Because men have the right to protect their naturally given rights, men can also protect their property from violent invasion to the degree that it prevents this theft.
Philosophy 2: Property Rights
We have established that man has the natural right to the use of his own body.
If we extend this ethical theory, man then has responsibility of the results of the use of his body. As the man is the only one with the right to voluntarily control his own body, only he is responsible for this body’s action. Take a simple example. If a man picks up a pebble and moves it one foot away from its starting point, he is responsible for this motion. The pebble would not have been moved had it not been for the man’s voluntary intervention. He is responsible for that voluntary action, the moving of the pebble.
What then, for the things outside of man? Men interact with much more of the outside world than simple pebbles.
The stuff of the world, the soil, plants, air, and animals exist in nature. No natural entity belongs to man by its nature, because it is separate and different than man. If deer or cow or wheat or gravel are not, by their nature, related to man. Man could have developed entirely separate from thee entities. Man could have still developed from ape in a world where there were no bison or grapes. Thus, man cannot be ethically and necessarily related to these things. No one owns these things, they simply exist as an accidental part of this world.
What then, if a man hunts this bison, or ferments these grapes?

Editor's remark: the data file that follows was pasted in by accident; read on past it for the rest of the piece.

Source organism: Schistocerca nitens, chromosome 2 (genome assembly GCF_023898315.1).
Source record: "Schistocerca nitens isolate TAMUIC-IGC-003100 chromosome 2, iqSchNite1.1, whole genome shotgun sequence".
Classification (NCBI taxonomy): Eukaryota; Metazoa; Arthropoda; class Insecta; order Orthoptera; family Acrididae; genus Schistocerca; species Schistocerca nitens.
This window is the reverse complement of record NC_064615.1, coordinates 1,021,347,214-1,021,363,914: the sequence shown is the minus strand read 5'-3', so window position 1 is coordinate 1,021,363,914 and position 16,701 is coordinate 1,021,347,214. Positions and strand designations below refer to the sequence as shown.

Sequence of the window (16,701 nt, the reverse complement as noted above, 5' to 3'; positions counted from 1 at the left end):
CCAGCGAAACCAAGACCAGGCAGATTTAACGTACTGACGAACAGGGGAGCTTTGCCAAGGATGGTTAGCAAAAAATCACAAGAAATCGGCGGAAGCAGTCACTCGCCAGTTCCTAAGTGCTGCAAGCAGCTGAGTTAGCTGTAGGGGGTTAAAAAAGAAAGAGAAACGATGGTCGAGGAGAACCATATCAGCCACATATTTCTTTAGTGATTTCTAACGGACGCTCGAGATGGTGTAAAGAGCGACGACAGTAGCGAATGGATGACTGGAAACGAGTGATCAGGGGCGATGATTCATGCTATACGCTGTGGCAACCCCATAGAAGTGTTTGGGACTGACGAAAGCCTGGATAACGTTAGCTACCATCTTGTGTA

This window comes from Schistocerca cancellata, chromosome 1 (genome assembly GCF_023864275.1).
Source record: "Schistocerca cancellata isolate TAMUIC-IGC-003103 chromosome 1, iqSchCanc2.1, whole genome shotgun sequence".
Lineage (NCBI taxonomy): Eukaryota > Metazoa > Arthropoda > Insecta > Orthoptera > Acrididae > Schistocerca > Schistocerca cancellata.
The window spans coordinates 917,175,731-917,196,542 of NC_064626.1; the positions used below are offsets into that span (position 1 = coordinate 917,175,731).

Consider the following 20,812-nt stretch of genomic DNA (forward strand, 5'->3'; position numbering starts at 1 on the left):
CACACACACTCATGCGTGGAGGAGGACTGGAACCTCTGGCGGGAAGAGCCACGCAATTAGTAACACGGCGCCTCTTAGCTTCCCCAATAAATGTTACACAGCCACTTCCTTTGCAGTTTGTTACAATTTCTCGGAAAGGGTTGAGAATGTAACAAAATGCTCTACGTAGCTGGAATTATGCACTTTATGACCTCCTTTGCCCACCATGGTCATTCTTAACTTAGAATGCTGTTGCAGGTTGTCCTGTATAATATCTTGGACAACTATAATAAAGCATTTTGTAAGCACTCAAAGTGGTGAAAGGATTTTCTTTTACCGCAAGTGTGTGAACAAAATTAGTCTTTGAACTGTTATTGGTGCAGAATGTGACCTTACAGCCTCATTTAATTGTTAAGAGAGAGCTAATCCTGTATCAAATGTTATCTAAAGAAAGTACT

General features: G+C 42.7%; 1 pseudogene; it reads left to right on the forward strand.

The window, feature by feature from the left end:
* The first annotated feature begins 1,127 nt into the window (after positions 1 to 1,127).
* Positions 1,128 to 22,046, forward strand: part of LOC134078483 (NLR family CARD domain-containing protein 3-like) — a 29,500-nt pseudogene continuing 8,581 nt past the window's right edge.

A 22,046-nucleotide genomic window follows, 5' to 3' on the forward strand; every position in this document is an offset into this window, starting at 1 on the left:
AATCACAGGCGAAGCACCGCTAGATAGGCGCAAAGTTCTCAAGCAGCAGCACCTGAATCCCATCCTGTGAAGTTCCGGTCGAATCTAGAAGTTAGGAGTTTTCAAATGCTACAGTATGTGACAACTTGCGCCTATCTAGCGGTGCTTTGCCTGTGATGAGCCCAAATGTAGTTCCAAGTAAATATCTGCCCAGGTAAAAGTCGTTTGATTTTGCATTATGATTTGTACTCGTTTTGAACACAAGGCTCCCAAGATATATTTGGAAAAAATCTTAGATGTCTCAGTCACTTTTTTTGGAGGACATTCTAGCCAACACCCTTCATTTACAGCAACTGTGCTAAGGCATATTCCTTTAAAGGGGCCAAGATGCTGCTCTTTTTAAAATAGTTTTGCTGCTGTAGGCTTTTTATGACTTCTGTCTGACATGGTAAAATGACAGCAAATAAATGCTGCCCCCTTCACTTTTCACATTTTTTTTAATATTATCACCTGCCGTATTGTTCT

Men are responsible for the consequences of their actions. While a winemaker puts much more effort into his craft than a caveman moving pebbles, they are ethically the same. In both cases, a man takes something undisturbed and without ownership in nature and transforms it into something which would never have existed in nature.
Because this thing would have never existed without the efforts of this particular man, be it wine or a pile of rocks, the product of man’s effort belongs to him. His necessary right to his own voluntary action is transmitted, by the use of this inalienable right, to the product of his labor.
Man has then the necessary natural right to the products of his labor, or his property.
Philosophy 1: Self Ownership
We will begin by discussing the necessary rights of men. These rights are extracted from the nature of man. By defining what makes man man, these rights are self-evident.
The most fundamental and irrefutable piece of ethical theory is man’s natural right to self ownership.
Let us consider, for a moment, a man in a vacuum. We will only consider what a man is given by his very birth: his body. All men, throughout the whole of history, by his very biological nature, is given a body, which he can freely manipulate. Only this man has firsthand control of his body. No other person owns control of this body, and this man only has control of his own body.
Thus, upon his birth, man has an irrefutable, natural right to the use of his own body. This is the font from which all other ethical theory flows.
Philosophy 0: Ethical Theory
Here, I will discuss important ethical theories necessary for discussing politics.
Ethics define the moral principles which govern men. For any ethical theory to be valid, it must be:
1. Necessary: Ethical theory must always be logically true.
2. Universal: Ethical theory must always be applicable where relevant.
We are concerned here with the ethics of men. All men are, fundamentally in our assumption of them as men, the same. Thus, ethical theory must always be true for all men in all cases. A single inconsistency in ethical theory will render it useless.
First, it is our goal then to derive the very necessary truths of human existence. What does being human entail? What does it require? What rights does it permit?